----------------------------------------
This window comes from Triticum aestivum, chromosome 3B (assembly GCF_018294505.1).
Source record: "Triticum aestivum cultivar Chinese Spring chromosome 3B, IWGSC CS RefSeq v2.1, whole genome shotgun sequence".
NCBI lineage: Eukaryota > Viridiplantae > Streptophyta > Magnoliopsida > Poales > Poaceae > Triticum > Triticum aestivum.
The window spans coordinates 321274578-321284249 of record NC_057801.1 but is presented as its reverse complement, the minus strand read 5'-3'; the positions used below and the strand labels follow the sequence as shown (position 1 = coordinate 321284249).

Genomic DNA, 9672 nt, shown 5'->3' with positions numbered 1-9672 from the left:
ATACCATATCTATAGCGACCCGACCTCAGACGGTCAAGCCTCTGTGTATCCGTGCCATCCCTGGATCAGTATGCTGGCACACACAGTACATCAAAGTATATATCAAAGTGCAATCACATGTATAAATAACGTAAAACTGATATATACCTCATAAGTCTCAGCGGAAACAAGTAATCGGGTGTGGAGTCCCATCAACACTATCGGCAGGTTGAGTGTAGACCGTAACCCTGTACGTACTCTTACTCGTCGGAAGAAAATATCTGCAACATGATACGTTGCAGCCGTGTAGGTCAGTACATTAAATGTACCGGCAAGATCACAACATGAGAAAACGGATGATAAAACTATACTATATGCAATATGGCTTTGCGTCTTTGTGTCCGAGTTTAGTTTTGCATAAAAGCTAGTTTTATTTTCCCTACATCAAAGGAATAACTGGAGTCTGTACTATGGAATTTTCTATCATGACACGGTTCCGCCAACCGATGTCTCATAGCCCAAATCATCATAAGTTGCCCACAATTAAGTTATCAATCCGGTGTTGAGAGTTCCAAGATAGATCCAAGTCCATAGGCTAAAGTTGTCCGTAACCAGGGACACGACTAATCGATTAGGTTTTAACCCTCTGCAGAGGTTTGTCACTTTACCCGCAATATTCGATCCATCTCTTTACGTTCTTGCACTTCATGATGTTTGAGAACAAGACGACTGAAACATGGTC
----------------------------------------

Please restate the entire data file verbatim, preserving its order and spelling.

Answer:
This window comes from Triticum aestivum, chromosome 3B (assembly GCF_018294505.1).
Source record: "Triticum aestivum cultivar Chinese Spring chromosome 3B, IWGSC CS RefSeq v2.1, whole genome shotgun sequence".
NCBI lineage: Eukaryota > Viridiplantae > Streptophyta > Magnoliopsida > Poales > Poaceae > Triticum > Triticum aestivum.
The window spans coordinates 321274578-321284249 of record NC_057801.1 but is presented as its reverse complement, the minus strand read 5'-3'; the positions used below and the strand labels follow the sequence as shown (position 1 = coordinate 321284249).

Genomic DNA, 9672 nt, shown 5'->3' with positions numbered 1-9672 from the left:
ATACCATATCTATAGCGACCCGACCTCAGACGGTCAAGCCTCTGTGTATCCGTGCCATCCCTGGATCAGTATGCTGGCACACACAGTACATCAAAGTATATATCAAAGTGCAATCACATGTATAAATAACGTAAAACTGATATATACCTCATAAGTCTCAGCGGAAACAAGTAATCGGGTGTGGAGTCCCATCAACACTATCGGCAGGTTGAGTGTAGACCGTAACCCTGTACGTACTCTTACTCGTCGGAAGAAAATATCTGCAACATGATACGTTGCAGCCGTGTAGGTCAGTACATTAAATGTACCGGCAAGATCACAACATGAGAAAACGGATGATAAAACTATACTATATGCAATATGGCTTTGCGTCTTTGTGTCCGAGTTTAGTTTTGCATAAAAGCTAGTTTTATTTTCCCTACATCAAAGGAATAACTGGAGTCTGTACTATGGAATTTTCTATCATGACACGGTTCCGCCAACCGATGTCTCATAGCCCAAATCATCATAAGTTGCCCACAATTAAGTTATCAATCCGGTGTTGAGAGTTCCAAGATAGATCCAAGTCCATAGGCTAAAGTTGTCCGTAACCAGGGACACGACTAATCGATTAGGTTTTAACCCTCTGCAGAGGTTTGTCACTTTACCCGCAATATTCGATCCATCTCTTTACGTTCTTGCACTTCATGATGTTTGAGAACAAGACGACTGAAACATGGTC